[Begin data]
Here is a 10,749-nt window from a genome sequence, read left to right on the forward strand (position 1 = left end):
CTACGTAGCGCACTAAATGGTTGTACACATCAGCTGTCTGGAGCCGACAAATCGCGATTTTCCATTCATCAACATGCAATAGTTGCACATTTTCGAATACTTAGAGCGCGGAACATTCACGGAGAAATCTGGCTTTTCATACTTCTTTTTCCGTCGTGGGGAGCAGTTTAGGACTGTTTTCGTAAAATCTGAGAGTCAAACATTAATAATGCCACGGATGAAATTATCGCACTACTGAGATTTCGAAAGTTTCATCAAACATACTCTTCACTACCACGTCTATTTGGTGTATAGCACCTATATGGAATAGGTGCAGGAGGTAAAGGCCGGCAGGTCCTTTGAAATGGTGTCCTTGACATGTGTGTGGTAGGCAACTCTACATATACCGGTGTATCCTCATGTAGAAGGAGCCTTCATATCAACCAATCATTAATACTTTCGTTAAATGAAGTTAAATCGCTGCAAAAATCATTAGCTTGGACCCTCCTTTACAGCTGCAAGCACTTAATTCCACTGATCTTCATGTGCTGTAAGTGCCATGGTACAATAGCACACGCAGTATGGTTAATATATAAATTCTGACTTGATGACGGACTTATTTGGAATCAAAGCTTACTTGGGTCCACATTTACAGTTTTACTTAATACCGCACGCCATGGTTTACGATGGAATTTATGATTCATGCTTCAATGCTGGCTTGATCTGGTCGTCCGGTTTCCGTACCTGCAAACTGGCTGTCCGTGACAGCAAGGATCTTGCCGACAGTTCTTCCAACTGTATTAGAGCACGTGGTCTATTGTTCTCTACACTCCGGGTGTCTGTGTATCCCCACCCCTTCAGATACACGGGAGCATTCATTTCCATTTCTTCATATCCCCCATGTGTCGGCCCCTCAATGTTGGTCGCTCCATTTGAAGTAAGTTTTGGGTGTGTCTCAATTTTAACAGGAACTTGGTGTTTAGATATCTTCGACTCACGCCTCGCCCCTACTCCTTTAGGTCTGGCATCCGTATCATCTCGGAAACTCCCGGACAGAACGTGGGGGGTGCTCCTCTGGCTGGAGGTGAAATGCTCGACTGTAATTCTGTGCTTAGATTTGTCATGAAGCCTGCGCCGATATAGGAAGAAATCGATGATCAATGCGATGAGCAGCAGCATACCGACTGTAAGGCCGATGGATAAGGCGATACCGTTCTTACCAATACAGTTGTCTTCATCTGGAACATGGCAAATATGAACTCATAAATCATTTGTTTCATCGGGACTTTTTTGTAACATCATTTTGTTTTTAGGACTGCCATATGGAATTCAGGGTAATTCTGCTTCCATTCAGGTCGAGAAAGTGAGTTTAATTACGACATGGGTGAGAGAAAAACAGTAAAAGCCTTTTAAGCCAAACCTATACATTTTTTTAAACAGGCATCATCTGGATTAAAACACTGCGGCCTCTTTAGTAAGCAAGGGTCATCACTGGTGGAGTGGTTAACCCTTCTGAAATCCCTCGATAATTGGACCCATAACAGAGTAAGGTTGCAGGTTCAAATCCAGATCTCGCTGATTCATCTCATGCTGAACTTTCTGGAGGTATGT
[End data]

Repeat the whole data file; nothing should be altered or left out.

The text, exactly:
Here is a 10,749-nt window from a genome sequence, read left to right on the forward strand (position 1 = left end):
CTACGTAGCGCACTAAATGGTTGTACACATCAGCTGTCTGGAGCCGACAAATCGCGATTTTCCATTCATCAACATGCAATAGTTGCACATTTTCGAATACTTAGAGCGCGGAACATTCACGGAGAAATCTGGCTTTTCATACTTCTTTTTCCGTCGTGGGGAGCAGTTTAGGACTGTTTTCGTAAAATCTGAGAGTCAAACATTAATAATGCCACGGATGAAATTATCGCACTACTGAGATTTCGAAAGTTTCATCAAACATACTCTTCACTACCACGTCTATTTGGTGTATAGCACCTATATGGAATAGGTGCAGGAGGTAAAGGCCGGCAGGTCCTTTGAAATGGTGTCCTTGACATGTGTGTGGTAGGCAACTCTACATATACCGGTGTATCCTCATGTAGAAGGAGCCTTCATATCAACCAATCATTAATACTTTCGTTAAATGAAGTTAAATCGCTGCAAAAATCATTAGCTTGGACCCTCCTTTACAGCTGCAAGCACTTAATTCCACTGATCTTCATGTGCTGTAAGTGCCATGGTACAATAGCACACGCAGTATGGTTAATATATAAATTCTGACTTGATGACGGACTTATTTGGAATCAAAGCTTACTTGGGTCCACATTTACAGTTTTACTTAATACCGCACGCCATGGTTTACGATGGAATTTATGATTCATGCTTCAATGCTGGCTTGATCTGGTCGTCCGGTTTCCGTACCTGCAAACTGGCTGTCCGTGACAGCAAGGATCTTGCCGACAGTTCTTCCAACTGTATTAGAGCACGTGGTCTATTGTTCTCTACACTCCGGGTGTCTGTGTATCCCCACCCCTTCAGATACACGGGAGCATTCATTTCCATTTCTTCATATCCCCCATGTGTCGGCCCCTCAATGTTGGTCGCTCCATTTGAAGTAAGTTTTGGGTGTGTCTCAATTTTAACAGGAACTTGGTGTTTAGATATCTTCGACTCACGCCTCGCCCCTACTCCTTTAGGTCTGGCATCCGTATCATCTCGGAAACTCCCGGACAGAACGTGGGGGGTGCTCCTCTGGCTGGAGGTGAAATGCTCGACTGTAATTCTGTGCTTAGATTTGTCATGAAGCCTGCGCCGATATAGGAAGAAATCGATGATCAATGCGATGAGCAGCAGCATACCGACTGTAAGGCCGATGGATAAGGCGATACCGTTCTTACCAATACAGTTGTCTTCATCTGGAACATGGCAAATATGAACTCATAAATCATTTGTTTCATCGGGACTTTTTTGTAACATCATTTTGTTTTTAGGACTGCCATATGGAATTCAGGGTAATTCTGCTTCCATTCAGGTCGAGAAAGTGAGTTTAATTACGACATGGGTGAGAGAAAAACAGTAAAAGCCTTTTAAGCCAAACCTATACATTTTTTTAAACAGGCATCATCTGGATTAAAACACTGCGGCCTCTTTAGTAAGCAAGGGTCATCACTGGTGGAGTGGTTAACCCTTCTGAAATCCCTCGATAATTGGACCCATAACAGAGTAAGGTTGCAGGTTCAAATCCAGATCTCGCTGATTCATCTCATGCTGAACTTTCTGGAGGTATGT